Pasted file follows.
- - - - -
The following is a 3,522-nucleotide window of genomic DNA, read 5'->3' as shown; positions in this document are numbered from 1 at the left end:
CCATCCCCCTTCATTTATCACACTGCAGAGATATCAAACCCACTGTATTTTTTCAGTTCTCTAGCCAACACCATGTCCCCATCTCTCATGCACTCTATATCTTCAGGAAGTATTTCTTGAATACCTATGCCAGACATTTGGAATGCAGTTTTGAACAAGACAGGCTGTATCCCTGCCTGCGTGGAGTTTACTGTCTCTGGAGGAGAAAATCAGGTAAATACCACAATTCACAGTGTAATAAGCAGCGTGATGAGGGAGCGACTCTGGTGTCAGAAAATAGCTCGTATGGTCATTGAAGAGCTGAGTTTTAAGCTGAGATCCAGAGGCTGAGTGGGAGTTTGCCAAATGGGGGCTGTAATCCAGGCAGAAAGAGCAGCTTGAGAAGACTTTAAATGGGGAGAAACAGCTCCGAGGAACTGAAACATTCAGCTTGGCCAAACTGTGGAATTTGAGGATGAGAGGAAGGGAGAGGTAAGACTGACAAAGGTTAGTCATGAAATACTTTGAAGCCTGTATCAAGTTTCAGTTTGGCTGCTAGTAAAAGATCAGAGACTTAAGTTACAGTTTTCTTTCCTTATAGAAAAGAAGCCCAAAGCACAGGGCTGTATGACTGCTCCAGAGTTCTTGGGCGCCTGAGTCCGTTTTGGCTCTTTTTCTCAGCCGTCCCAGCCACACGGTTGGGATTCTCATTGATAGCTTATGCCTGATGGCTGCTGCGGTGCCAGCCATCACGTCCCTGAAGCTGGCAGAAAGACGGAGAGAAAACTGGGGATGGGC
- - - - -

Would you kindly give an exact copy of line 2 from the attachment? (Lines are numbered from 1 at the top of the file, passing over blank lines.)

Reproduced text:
CCATCCCCCTTCATTTATCACACTGCAGAGATATCAAACCCACTGTATTTTTTCAGTTCTCTAGCCAACACCATGTCCCCATCTCTCATGCACTCTATATCTTCAGGAAGTATTTCTTGAATACCTATGCCAGACATTTGGAATGCAGTTTTGAACAAGACAGGCTGTATCCCTGCCTGCGTGGAGTTTACTGTCTCTGGAGGAGAAAATCAGGTAAATACCACAATTCACAGTGTAATAAGCAGCGTGATGAGGGAGCGACTCTGGTGTCAGAAAATAGCTCGTATGGTCATTGAAGAGCTGAGTTTTAAGCTGAGATCCAGAGGCTGAGTGGGAGTTTGCCAAATGGGGGCTGTAATCCAGGCAGAAAGAGCAGCTTGAGAAGACTTTAAATGGGGAGAAACAGCTCCGAGGAACTGAAACATTCAGCTTGGCCAAACTGTGGAATTTGAGGATGAGAGGAAGGGAGAGGTAAGACTGACAAAGGTTAGTCATGAAATACTTTGAAGCCTGTATCAAGTTTCAGTTTGGCTGCTAGTAAAAGATCAGAGACTTAAGTTACAGTTTTCTTTCCTTATAGAAAAGAAGCCCAAAGCACAGGGCTGTATGACTGCTCCAGAGTTCTTGGGCGCCTGAGTCCGTTTTGGCTCTTTTTCTCAGCCGTCCCAGCCACACGGTTGGGATTCTCATTGATAGCTTATGCCTGATGGCTGCTGCGGTGCCAGCCATCACGTCCCTGAAGCTGGCAGAAAGACGGAGAGAAAACTGGGGATGGGC